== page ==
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Utah's Uninsurable

Bobbie and her family had health insurance. But once their daughter needed to use it to treat her disabling condition, their private
insurance left them stranded.
Bobbi, Age 52

Bobbi is the mother of 3 children. Her youngest child, Katie, has DiGeorge Syndrome. The Mathews were covered with private insurance, but when their daughter turned 9-years-old and reached the insurance’s lifetime cap, Katie was left without any coverage. To get the care that Katie needs to stay alive, this hardworking Utah family was forced to spend down their assets and enroll Katie in Medicaid.

Having Insurance does not guarantee coverage when you need it most:
Bobbi works as a Human Resources Benefit Specialist at a local Company and is the proud mother of three children. Thirteen years ago, Bobbi gave birth to her youngest child, Katie.

Katie has DiGeorge Syndrome, which affects the heart, immune system, and parathyroid. Bobbi and her husband had health insurance through their employer for their family. It helped pay for the hospitalizations, the home nursing care, and surgeries that Katie needed. The Mathews were doing all the right things— paying for insurance through their employer, working to provide for their family and ensuring their daughter had quality care. However, by the time Katie was 9 years old, she reached the life-time cap of what the private insurance would pay. They were left stranded with no coverage for their daughter. Knowing that her daughter’s condition meant ongoing medical needs, Bobbi enrolled Katie in Medicaid.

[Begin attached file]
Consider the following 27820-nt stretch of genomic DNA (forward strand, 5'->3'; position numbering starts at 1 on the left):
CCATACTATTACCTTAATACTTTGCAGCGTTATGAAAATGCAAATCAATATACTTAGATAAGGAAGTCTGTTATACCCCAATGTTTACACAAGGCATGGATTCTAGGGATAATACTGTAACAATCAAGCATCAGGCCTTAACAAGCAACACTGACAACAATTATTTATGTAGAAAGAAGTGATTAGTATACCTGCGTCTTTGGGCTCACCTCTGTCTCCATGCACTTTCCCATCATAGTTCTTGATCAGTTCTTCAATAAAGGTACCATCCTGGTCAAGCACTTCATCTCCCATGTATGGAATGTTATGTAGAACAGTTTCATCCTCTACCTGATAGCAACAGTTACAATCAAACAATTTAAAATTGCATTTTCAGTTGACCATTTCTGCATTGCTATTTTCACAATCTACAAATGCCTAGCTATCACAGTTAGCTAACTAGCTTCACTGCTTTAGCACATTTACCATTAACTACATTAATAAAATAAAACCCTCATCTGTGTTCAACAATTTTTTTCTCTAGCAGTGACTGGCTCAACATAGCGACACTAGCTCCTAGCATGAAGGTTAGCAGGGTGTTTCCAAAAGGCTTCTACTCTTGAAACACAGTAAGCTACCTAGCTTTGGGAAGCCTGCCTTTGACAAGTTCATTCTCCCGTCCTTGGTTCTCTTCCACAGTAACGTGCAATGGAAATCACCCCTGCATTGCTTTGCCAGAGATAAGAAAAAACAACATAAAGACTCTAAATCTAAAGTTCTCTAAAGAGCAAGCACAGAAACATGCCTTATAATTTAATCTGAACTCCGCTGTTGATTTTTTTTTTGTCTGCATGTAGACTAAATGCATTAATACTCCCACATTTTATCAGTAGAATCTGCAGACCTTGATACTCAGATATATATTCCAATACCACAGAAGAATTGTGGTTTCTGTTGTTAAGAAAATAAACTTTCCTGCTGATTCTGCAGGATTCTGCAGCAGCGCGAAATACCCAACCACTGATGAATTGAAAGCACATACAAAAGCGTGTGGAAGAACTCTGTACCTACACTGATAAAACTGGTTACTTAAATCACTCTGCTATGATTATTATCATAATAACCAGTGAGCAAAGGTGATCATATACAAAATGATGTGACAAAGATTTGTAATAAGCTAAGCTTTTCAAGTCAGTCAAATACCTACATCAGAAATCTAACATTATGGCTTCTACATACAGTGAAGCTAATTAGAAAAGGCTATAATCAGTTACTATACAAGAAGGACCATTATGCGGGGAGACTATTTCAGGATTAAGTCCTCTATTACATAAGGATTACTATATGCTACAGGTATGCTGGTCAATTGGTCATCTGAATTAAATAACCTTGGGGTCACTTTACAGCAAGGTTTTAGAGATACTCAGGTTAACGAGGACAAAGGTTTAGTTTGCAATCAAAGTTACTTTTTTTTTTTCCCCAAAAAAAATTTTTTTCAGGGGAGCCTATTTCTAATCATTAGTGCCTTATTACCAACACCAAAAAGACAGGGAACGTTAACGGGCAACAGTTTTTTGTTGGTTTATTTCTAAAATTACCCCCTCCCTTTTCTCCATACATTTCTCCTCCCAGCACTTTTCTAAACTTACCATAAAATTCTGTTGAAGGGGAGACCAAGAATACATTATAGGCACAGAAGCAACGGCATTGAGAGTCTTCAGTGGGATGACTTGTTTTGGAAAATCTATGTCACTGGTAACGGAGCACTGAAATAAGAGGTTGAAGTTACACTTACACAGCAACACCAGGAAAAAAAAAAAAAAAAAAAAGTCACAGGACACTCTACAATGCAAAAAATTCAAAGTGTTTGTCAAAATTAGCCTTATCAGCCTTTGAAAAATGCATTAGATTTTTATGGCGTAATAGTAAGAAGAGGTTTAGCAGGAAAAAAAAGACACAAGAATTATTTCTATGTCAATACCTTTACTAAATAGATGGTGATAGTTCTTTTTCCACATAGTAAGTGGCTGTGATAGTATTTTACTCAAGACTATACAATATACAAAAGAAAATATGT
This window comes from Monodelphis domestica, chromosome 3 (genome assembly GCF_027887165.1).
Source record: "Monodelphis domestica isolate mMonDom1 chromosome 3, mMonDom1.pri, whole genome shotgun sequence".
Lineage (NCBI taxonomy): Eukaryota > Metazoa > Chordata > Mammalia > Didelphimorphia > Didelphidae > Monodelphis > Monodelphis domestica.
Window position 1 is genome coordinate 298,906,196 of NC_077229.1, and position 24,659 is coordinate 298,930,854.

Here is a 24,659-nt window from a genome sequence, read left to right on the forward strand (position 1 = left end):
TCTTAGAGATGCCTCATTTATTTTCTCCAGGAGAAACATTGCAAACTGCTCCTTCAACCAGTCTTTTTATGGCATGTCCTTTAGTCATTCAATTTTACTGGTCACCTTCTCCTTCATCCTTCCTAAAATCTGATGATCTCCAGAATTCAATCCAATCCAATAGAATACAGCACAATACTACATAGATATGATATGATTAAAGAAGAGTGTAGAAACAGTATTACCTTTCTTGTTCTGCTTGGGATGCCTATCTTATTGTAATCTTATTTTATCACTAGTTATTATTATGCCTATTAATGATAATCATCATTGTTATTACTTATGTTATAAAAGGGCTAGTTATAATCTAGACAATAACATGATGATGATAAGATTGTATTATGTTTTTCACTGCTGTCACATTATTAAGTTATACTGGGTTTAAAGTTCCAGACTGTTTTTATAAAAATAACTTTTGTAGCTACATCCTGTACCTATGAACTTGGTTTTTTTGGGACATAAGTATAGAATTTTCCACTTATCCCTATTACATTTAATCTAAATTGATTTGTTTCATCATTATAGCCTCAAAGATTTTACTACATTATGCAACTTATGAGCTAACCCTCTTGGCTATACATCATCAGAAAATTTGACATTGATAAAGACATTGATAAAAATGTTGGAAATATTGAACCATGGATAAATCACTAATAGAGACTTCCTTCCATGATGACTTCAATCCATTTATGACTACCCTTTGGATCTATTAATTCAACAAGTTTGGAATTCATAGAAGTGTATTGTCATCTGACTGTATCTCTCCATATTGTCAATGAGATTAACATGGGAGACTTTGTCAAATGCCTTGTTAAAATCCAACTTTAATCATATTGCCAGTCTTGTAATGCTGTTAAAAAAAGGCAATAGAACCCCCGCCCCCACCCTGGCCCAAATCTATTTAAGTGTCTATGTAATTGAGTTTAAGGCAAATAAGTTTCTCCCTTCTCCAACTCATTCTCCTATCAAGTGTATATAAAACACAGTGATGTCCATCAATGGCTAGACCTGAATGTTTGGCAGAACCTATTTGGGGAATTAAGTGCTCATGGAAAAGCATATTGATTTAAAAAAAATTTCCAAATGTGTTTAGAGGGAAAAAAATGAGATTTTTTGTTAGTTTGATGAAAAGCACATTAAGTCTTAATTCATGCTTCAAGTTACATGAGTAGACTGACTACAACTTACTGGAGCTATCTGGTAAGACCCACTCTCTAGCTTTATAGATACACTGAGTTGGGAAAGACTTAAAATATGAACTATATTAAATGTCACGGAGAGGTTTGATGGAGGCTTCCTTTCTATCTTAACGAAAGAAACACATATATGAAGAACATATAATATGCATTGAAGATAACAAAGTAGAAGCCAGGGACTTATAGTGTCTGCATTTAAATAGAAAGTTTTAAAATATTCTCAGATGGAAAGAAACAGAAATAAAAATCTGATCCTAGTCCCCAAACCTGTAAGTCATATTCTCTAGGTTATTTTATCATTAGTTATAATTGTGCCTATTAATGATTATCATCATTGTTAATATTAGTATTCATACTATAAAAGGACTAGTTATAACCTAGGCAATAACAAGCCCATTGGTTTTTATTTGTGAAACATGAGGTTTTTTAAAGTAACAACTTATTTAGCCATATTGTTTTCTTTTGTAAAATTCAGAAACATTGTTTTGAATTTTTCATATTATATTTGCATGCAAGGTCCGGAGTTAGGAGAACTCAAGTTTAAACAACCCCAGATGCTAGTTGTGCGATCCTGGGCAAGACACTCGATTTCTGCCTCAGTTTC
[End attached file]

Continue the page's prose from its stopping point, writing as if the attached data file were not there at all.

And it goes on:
At first, the Mathews were successful participants in the private insurance market. But once their daughter was identified as an excessive risk patient, it did their insurance coverage stopped being of use. They were unable to stay in the private market, and the taxpayer was ultimately forced to take on the risk. Tools within health system reform that might have helped the Mathews family stay in the private sector are establishing community rating and a market facilitator, allowing the family to change insurances after Katie reached the lifetime cap.

In addition to growing government programs, the Mathews family had to comply with Medicaid’s asset test and spend-down requirements. This hampers the economic strength of the family. The Utah State Legislature should consider eliminating the asset test, though maintain the income test. This will greatly increase the economic strength of a family and give them the ability to save—a key tool for enhancing wealth.

The Patient Protection and Affordable Care Act (PPACA) Prohibits Lifetime and Annual Benefit Caps

PPACA eliminates lifetime caps on essential benefits provided under group health plans. This prohibition on lifetime caps is effective six months after enactment of the bill (September 23, 2010). Additionally, the PPACA places restrictions on annual limits that may be imposed upon plan participants.